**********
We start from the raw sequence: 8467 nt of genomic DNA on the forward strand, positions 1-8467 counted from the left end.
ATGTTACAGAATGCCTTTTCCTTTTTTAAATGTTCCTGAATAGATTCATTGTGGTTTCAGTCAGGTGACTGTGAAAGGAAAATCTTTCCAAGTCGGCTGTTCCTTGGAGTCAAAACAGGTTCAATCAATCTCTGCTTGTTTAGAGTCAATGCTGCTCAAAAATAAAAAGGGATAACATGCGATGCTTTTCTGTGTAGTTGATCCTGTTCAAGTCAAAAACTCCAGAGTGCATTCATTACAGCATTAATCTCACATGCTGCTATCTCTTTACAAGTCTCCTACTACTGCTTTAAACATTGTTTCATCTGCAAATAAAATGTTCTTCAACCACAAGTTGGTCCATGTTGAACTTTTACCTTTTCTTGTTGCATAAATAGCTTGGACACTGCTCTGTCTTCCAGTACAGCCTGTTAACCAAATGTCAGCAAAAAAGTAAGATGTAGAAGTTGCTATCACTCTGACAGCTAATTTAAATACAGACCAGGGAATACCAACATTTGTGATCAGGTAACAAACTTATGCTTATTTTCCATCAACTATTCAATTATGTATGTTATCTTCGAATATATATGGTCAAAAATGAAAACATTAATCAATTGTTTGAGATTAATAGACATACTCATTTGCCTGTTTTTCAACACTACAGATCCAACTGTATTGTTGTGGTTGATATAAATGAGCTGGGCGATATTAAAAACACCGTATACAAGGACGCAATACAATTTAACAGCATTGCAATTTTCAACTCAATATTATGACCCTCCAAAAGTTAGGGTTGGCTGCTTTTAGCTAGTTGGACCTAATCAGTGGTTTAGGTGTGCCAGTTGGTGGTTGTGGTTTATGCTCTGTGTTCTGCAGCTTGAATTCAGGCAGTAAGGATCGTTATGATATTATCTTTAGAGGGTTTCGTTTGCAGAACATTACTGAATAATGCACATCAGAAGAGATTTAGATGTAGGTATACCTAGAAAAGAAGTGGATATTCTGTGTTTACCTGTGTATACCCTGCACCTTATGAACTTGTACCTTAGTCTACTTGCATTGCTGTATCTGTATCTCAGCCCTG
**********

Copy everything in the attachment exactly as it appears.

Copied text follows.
We start from the raw sequence: 8467 nt of genomic DNA on the forward strand, positions 1-8467 counted from the left end.
ATGTTACAGAATGCCTTTTCCTTTTTTAAATGTTCCTGAATAGATTCATTGTGGTTTCAGTCAGGTGACTGTGAAAGGAAAATCTTTCCAAGTCGGCTGTTCCTTGGAGTCAAAACAGGTTCAATCAATCTCTGCTTGTTTAGAGTCAATGCTGCTCAAAAATAAAAAGGGATAACATGCGATGCTTTTCTGTGTAGTTGATCCTGTTCAAGTCAAAAACTCCAGAGTGCATTCATTACAGCATTAATCTCACATGCTGCTATCTCTTTACAAGTCTCCTACTACTGCTTTAAACATTGTTTCATCTGCAAATAAAATGTTCTTCAACCACAAGTTGGTCCATGTTGAACTTTTACCTTTTCTTGTTGCATAAATAGCTTGGACACTGCTCTGTCTTCCAGTACAGCCTGTTAACCAAATGTCAGCAAAAAAGTAAGATGTAGAAGTTGCTATCACTCTGACAGCTAATTTAAATACAGACCAGGGAATACCAACATTTGTGATCAGGTAACAAACTTATGCTTATTTTCCATCAACTATTCAATTATGTATGTTATCTTCGAATATATATGGTCAAAAATGAAAACATTAATCAATTGTTTGAGATTAATAGACATACTCATTTGCCTGTTTTTCAACACTACAGATCCAACTGTATTGTTGTGGTTGATATAAATGAGCTGGGCGATATTAAAAACACCGTATACAAGGACGCAATACAATTTAACAGCATTGCAATTTTCAACTCAATATTATGACCCTCCAAAAGTTAGGGTTGGCTGCTTTTAGCTAGTTGGACCTAATCAGTGGTTTAGGTGTGCCAGTTGGTGGTTGTGGTTTATGCTCTGTGTTCTGCAGCTTGAATTCAGGCAGTAAGGATCGTTATGATATTATCTTTAGAGGGTTTCGTTTGCAGAACATTACTGAATAATGCACATCAGAAGAGATTTAGATGTAGGTATACCTAGAAAAGAAGTGGATATTCTGTGTTTACCTGTGTATACCCTGCACCTTATGAACTTGTACCTTAGTCTACTTGCATTGCTGTATCTGTATCTCAGCCCTG